Preparing to Lead Cross-Cultural Teams (Part 2)

Monthly Archives: December 2013

Preparing to Lead Cross-Cultural Teams (Part 2)

Image credit: suphakit73 / 123RF Stock Photo
Image credit: suphakit73 / 123RF Stock Photo

CULTURE MYTH #2: My technical expertise will help me succeed – after all, that’s why they’ve selected me.

This is the second blog post in this mini-series on cultural myths which talks about gauging your success in cross-cultural engagement.

At first glance, the notion of a global leader is someone who has the knowledge to comprehend the many details of international accounting and financial practices; to have the skills to deal with the multifaceted operations of global supply chain management; or to be able to handle the complex process of a merger and acquisition.  While it is critical to possess the functional business skills necessary to do business in the global business environment, functional skills in and of themselves are not enough.

A global leader today must be able to readily adapt to change in an ambiguous environment and deal with the complexity that comes with interpersonal relationships.  Global leadership means that a person possesses intercultural competence, also known as CQ, or cultural intelligence.  Cultural intelligence is the ability to recognize and understand the beliefs, values, attitudes, and behaviors of others while simultaneously adapting your behavior according to that knowledge.

Another common misconception is that successful leadership skills practiced in one’s own culture are naturally transferable when applied in another cultural setting.  We learn of many cross-border deals and negotiations that fall flat simply because not enough due diligence has been performed or key players are unable to adapt readily to the challenges found in cross-cultural relations – even though such high performers may have performed well with their previous assignment. Current management research has shown that there are many differences involved in the transfer of such leadership capabilities because what may be meaningful and appropriate in one context could be insulting and improper in another based upon the cultural norms for living.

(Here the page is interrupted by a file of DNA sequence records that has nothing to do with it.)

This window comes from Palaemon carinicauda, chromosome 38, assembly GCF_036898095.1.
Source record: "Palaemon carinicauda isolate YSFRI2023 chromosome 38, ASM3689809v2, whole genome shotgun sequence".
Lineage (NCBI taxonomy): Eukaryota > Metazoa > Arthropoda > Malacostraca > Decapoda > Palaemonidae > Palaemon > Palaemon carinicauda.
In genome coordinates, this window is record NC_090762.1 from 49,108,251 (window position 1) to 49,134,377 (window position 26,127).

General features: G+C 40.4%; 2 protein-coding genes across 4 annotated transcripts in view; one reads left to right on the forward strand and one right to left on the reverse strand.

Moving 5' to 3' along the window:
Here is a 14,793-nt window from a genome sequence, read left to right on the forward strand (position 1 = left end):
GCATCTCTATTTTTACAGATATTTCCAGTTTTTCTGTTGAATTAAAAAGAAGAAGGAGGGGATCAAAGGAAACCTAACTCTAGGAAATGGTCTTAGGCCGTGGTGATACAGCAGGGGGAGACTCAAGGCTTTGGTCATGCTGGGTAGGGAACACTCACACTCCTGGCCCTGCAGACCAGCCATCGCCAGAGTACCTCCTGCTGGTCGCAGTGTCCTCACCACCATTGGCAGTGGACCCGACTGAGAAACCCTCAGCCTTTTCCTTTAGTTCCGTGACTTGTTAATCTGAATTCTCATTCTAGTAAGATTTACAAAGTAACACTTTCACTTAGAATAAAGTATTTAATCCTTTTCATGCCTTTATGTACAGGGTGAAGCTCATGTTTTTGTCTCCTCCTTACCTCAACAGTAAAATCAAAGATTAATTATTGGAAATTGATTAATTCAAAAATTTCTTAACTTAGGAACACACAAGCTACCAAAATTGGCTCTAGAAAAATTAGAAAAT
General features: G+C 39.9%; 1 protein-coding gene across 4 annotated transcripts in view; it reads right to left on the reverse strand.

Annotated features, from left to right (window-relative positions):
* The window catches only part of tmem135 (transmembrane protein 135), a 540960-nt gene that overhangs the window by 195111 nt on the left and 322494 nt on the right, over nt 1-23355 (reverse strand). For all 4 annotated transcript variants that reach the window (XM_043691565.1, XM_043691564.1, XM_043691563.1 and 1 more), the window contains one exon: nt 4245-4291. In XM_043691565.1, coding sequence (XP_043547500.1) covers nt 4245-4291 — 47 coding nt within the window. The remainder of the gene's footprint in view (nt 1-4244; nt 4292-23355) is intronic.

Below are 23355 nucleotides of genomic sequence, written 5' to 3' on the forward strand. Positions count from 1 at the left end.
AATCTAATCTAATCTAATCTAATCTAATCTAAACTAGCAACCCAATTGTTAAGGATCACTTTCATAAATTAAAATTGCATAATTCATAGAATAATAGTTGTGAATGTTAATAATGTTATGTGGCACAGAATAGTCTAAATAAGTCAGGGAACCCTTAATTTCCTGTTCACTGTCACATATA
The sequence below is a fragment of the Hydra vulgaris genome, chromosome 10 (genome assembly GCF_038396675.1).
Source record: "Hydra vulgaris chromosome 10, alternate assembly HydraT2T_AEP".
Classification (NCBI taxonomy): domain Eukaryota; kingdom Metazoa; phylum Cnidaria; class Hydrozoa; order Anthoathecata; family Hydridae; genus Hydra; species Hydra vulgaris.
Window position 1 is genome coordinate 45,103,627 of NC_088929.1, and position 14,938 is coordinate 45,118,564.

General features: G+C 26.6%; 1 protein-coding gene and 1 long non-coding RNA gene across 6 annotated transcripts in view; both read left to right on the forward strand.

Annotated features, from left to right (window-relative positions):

Let’s say you are experienced working in Brazil and you are comfortable with the expressiveness of the Brazilian culture regarding personal space and physical touch, understanding that the abrazo, or embrace upon greeting someone, is important in developing personal trust.  You now have the opportunity to do business in Dubai and you are aware that – between men – there is also some form of physical interaction when greeting.  It is not enough to transfer the meaning of what happens in one culture directly to another.  While this is a rather simplistic, low risk example, the point is rather profound.  Simply being aware of the importance of physical space and touch in the process of developing relationships is not enough.

Why? One must do her or his due diligence to understand the reasons for why the norms of a culture are what they are. It is important to have confidence in one’s functional expertise but to also possess  both the awareness and the knowledge of what is needed to succeed in different cultural situations.

In the next post I’ll discuss assimilating to a new cultural context.